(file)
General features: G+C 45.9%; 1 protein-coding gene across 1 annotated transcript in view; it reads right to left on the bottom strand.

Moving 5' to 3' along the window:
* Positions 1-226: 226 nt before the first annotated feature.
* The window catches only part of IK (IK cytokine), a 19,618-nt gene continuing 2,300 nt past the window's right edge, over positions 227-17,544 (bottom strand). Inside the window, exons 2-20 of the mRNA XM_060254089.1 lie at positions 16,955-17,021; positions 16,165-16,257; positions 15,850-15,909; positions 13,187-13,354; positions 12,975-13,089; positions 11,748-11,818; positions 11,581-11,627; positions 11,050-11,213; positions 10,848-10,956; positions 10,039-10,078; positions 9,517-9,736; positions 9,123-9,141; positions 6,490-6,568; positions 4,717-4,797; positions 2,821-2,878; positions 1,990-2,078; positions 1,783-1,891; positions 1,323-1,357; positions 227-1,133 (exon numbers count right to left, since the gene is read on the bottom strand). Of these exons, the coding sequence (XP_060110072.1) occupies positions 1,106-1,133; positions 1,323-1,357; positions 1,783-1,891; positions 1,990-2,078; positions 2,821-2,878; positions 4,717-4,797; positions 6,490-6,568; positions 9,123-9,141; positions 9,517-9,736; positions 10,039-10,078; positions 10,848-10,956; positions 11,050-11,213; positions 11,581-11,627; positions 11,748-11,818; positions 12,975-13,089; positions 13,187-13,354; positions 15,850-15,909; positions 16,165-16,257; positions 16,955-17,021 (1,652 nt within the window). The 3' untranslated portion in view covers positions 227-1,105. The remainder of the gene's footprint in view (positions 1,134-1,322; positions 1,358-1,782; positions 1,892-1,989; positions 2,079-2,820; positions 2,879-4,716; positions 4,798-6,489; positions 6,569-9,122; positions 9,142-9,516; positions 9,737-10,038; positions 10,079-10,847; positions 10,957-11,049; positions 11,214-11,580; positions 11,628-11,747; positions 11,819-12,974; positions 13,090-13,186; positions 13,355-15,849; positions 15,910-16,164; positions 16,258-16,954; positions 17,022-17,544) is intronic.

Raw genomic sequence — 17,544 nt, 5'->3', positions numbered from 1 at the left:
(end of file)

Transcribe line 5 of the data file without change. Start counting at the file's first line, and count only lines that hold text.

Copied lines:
Raw genomic sequence — 17,544 nt, 5'->3', positions numbered from 1 at the left: